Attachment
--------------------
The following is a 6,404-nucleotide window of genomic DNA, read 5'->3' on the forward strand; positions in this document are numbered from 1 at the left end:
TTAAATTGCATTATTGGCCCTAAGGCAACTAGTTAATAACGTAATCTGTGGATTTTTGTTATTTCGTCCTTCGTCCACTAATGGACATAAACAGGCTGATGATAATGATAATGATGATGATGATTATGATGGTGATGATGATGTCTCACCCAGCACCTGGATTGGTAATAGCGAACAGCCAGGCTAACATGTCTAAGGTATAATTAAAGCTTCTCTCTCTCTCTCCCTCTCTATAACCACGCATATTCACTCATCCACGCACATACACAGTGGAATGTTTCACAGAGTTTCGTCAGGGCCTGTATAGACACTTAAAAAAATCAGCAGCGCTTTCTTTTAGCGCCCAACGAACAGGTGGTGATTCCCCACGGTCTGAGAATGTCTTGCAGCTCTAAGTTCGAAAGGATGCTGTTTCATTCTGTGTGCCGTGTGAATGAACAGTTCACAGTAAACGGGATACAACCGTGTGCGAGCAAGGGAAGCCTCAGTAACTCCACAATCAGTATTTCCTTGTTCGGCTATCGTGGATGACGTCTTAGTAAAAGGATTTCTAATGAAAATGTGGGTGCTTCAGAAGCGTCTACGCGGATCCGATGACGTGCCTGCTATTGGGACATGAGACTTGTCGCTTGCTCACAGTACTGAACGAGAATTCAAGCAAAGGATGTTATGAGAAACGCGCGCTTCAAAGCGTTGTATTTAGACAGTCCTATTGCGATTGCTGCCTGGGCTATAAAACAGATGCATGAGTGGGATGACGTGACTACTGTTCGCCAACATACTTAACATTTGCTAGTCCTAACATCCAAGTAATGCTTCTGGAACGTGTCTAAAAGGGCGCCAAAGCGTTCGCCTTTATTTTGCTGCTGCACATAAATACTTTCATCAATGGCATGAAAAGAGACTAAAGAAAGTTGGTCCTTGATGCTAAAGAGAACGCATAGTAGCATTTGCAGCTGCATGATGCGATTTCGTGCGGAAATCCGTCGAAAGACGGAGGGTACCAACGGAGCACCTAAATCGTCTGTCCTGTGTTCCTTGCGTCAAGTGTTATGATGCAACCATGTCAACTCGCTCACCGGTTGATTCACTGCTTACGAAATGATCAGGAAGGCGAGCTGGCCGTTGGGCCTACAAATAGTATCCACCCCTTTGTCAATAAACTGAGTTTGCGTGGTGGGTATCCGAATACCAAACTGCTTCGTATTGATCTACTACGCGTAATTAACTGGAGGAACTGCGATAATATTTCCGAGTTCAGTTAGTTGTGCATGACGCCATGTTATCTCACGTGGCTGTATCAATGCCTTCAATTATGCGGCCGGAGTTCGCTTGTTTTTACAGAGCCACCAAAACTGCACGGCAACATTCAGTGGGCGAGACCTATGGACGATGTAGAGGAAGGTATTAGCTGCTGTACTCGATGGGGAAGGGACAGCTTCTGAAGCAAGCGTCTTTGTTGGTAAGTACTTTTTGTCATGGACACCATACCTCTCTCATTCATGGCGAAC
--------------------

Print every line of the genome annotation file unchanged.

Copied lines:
The following is a 6,404-nucleotide window of genomic DNA, read 5'->3' on the forward strand; positions in this document are numbered from 1 at the left end:
TTAAATTGCATTATTGGCCCTAAGGCAACTAGTTAATAACGTAATCTGTGGATTTTTGTTATTTCGTCCTTCGTCCACTAATGGACATAAACAGGCTGATGATAATGATAATGATGATGATGATTATGATGGTGATGATGATGTCTCACCCAGCACCTGGATTGGTAATAGCGAACAGCCAGGCTAACATGTCTAAGGTATAATTAAAGCTTCTCTCTCTCTCTCCCTCTCTATAACCACGCATATTCACTCATCCACGCACATACACAGTGGAATGTTTCACAGAGTTTCGTCAGGGCCTGTATAGACACTTAAAAAAATCAGCAGCGCTTTCTTTTAGCGCCCAACGAACAGGTGGTGATTCCCCACGGTCTGAGAATGTCTTGCAGCTCTAAGTTCGAAAGGATGCTGTTTCATTCTGTGTGCCGTGTGAATGAACAGTTCACAGTAAACGGGATACAACCGTGTGCGAGCAAGGGAAGCCTCAGTAACTCCACAATCAGTATTTCCTTGTTCGGCTATCGTGGATGACGTCTTAGTAAAAGGATTTCTAATGAAAATGTGGGTGCTTCAGAAGCGTCTACGCGGATCCGATGACGTGCCTGCTATTGGGACATGAGACTTGTCGCTTGCTCACAGTACTGAACGAGAATTCAAGCAAAGGATGTTATGAGAAACGCGCGCTTCAAAGCGTTGTATTTAGACAGTCCTATTGCGATTGCTGCCTGGGCTATAAAACAGATGCATGAGTGGGATGACGTGACTACTGTTCGCCAACATACTTAACATTTGCTAGTCCTAACATCCAAGTAATGCTTCTGGAACGTGTCTAAAAGGGCGCCAAAGCGTTCGCCTTTATTTTGCTGCTGCACATAAATACTTTCATCAATGGCATGAAAAGAGACTAAAGAAAGTTGGTCCTTGATGCTAAAGAGAACGCATAGTAGCATTTGCAGCTGCATGATGCGATTTCGTGCGGAAATCCGTCGAAAGACGGAGGGTACCAACGGAGCACCTAAATCGTCTGTCCTGTGTTCCTTGCGTCAAGTGTTATGATGCAACCATGTCAACTCGCTCACCGGTTGATTCACTGCTTACGAAATGATCAGGAAGGCGAGCTGGCCGTTGGGCCTACAAATAGTATCCACCCCTTTGTCAATAAACTGAGTTTGCGTGGTGGGTATCCGAATACCAAACTGCTTCGTATTGATCTACTACGCGTAATTAACTGGAGGAACTGCGATAATATTTCCGAGTTCAGTTAGTTGTGCATGACGCCATGTTATCTCACGTGGCTGTATCAATGCCTTCAATTATGCGGCCGGAGTTCGCTTGTTTTTACAGAGCCACCAAAACTGCACGGCAACATTCAGTGGGCGAGACCTATGGACGATGTAGAGGAAGGTATTAGCTGCTGTACTCGATGGGGAAGGGACAGCTTCTGAAGCAAGCGTCTTTGTTGGTAAGTACTTTTTGTCATGGACACCATACCTCTCTCATTCATGGCGAAC